After three decades as a bank regulator in several locations, including duty in Washington at the height of the crisis years, it is easy to think one has seen it all. Well, that is certainly not the case. My transition to the private sector has revealed other points of view on a number of issues.

There are two topics that connect observations from my regulator days and my limited time in the private sector.

First, a divisive, subtle debate rages about the future of large and small banks in our country. The reality is simple - a sound, well-managed community bank whips the big bank every time. It is management excellence that distinguishes the best banks from the rest - not size.

Megamerger mania has prompted many community bankers to view their options as limited to being a buyer or a seller. This is very short- sighted. What is wrong with a bank simply doing a superior job serving its local market? Shareholder value is enhanced when this is the objective. If the bank is ultimately sold, the market will be served by the remaining competitors or a new entry will appear. That is the nature of competition.

Full implementation of interstate banking in 1997 begs a very serious question. Is this the time to restructure the banking business for the future? The answer is yes.

One approach is to divide banking into two separate businesses. The division consists of one segment for banks and financial services firms doing business in multiple states, and a second for banks operating locally. It is not necessary to limit local banks to a single state. The key is the size of the market served and the complexity of the operation.

These two types of business are, after all, very different. Developing a separate set of rules for each differentiates the more complex operations from the rest.

Many onlookers believe we are on a course to segment the business. What will it take to bring about this change? Regulators largely avoid the structure issue for reasons of self-interest. Congress struggles with it since there is no consensus. The industry is confounded and generally adopts the notion that "the devil you know is better than the devil you don't know." The result is no one is willing to champion change. We just wait for the next crisis and react.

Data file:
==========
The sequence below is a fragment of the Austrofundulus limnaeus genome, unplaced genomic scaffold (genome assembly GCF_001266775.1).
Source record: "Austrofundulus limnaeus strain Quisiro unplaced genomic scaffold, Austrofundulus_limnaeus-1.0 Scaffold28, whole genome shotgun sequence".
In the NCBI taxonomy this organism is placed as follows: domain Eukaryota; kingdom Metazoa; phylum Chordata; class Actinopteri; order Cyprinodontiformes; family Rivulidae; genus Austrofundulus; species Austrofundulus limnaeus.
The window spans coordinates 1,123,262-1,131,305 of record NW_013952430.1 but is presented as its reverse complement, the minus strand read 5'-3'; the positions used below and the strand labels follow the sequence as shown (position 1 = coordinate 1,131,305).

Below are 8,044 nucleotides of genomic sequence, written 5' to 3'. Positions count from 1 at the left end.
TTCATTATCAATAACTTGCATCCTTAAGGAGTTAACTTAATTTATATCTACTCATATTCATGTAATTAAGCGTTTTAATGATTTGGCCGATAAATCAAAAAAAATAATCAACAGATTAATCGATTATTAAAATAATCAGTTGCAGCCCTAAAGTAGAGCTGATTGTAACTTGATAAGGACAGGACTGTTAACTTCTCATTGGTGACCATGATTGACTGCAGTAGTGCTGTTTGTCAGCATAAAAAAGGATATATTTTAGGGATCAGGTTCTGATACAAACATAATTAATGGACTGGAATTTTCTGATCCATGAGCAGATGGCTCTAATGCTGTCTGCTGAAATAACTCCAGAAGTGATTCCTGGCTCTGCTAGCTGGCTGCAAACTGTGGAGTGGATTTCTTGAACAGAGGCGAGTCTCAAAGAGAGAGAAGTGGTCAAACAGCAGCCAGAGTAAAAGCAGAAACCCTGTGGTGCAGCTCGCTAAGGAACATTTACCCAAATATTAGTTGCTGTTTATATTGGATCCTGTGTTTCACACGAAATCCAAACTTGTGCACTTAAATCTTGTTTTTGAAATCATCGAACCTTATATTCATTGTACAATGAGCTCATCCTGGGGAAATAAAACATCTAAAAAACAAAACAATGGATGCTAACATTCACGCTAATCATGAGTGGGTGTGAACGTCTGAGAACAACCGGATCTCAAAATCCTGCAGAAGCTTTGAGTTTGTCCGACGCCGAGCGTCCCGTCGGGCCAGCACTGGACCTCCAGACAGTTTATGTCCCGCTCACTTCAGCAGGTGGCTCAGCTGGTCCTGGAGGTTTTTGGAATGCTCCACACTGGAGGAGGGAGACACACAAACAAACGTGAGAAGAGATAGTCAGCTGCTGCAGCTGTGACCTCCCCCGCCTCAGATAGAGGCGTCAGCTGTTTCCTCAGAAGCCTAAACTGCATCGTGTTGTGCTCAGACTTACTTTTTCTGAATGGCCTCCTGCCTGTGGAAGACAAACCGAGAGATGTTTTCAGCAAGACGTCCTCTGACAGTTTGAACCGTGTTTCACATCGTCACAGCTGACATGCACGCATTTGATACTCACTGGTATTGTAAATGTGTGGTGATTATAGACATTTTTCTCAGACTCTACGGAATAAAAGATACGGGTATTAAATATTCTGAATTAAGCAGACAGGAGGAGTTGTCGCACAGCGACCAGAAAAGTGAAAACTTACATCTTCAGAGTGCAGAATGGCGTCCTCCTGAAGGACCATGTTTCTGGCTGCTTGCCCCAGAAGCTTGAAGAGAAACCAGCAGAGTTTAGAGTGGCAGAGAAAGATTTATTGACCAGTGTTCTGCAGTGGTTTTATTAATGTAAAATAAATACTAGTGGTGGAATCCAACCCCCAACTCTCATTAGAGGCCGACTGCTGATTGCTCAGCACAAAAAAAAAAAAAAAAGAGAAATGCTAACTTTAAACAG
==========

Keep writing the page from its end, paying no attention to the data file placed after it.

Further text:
The implications of segmenting the industry are significant. These include:

*Alleviation of the struggle over products and services. Different authorities and rules for different types of institutions would eliminate the classic response - "I don't want the powers but you can't have them either."

*Rationalization of the deposit insurance system. The $100,000 level could be scaled back for larger institutions to eliminate the "moral hazard" issue that has haunted the industry for a decade.

*Realignment of the current federal regulatory scheme. With expense reduction a focus in all banks, few realize the dollar and time burden of the current overlap of responsibility. Regulatory restructuring also resolves the current assessment disparity.

A reduction in administrative burden would be achieved with rule clarification and fewer regulators. For bankers, less regulatory burden means less complexity - a differentiated system can achieve this distinction. State regulators could have sole supervisory jurisdiction of community banks. Deposit insurance oversight could be handled more efficiently.

Due to technology, the delivery systems for tomorrow's services will be vastly different. Able and efficient supervisors are necessary to match these advances. A single federal authority for examination and supervision of this complex group of banks is more apt to get it right than would authorities under the current arrangement.

Risk management is the second area I'd like to address. A new regulator initiative captioned "supervision by risk" has been announced by the Federal Reserve and the Office of the Comptroller. The goal is to encourage a coherent risk management system in each bank that spans all of the risks associated with each of the bank's business activities.

Examiners will assign a formal rating to the adequacy of an institution's risk management process. In the early going, the Office of the Comptroller of the Currency will focus on banks with assets of more than $1 billion and the Fed will apply its examination efforts to state member banks and all holding companies.

Bankers appear to be in a wait-and-see mode on formalizing risk management processes. There are two reasons to move more expeditiously. First, the regulators will be attaching a rating to this function. It is better to deal with a rating from a position of strength. Movement in the right direction is certain to be taken into consideration in any rating effort.

Secondly, banks must be prepared to explain their risk management process to external audiences. Analysts and other interested parties are sure to be watching this evolution closely, and will soon be asking questions.

The supervisory assessment of risk focuses on evaluating the threat of an institution's risk exposure to short-term earnings and long-run stability. To evaluate the potential impact of risk exposures on the institution, supervisors generally consider two basic factors: the quantity or level of risk exposures, and the quality of risk management to control them.

It is the combination of these two factors that determines the true threat of exposure to the institution. Regulators recognize that there can be no single approach to risk management that works for all companies.

Their position is that each company should develop a risk management process that fits its particular needs and circumstances. The challenge for institutions is to make sure they are ready for supervision by risk assessment.

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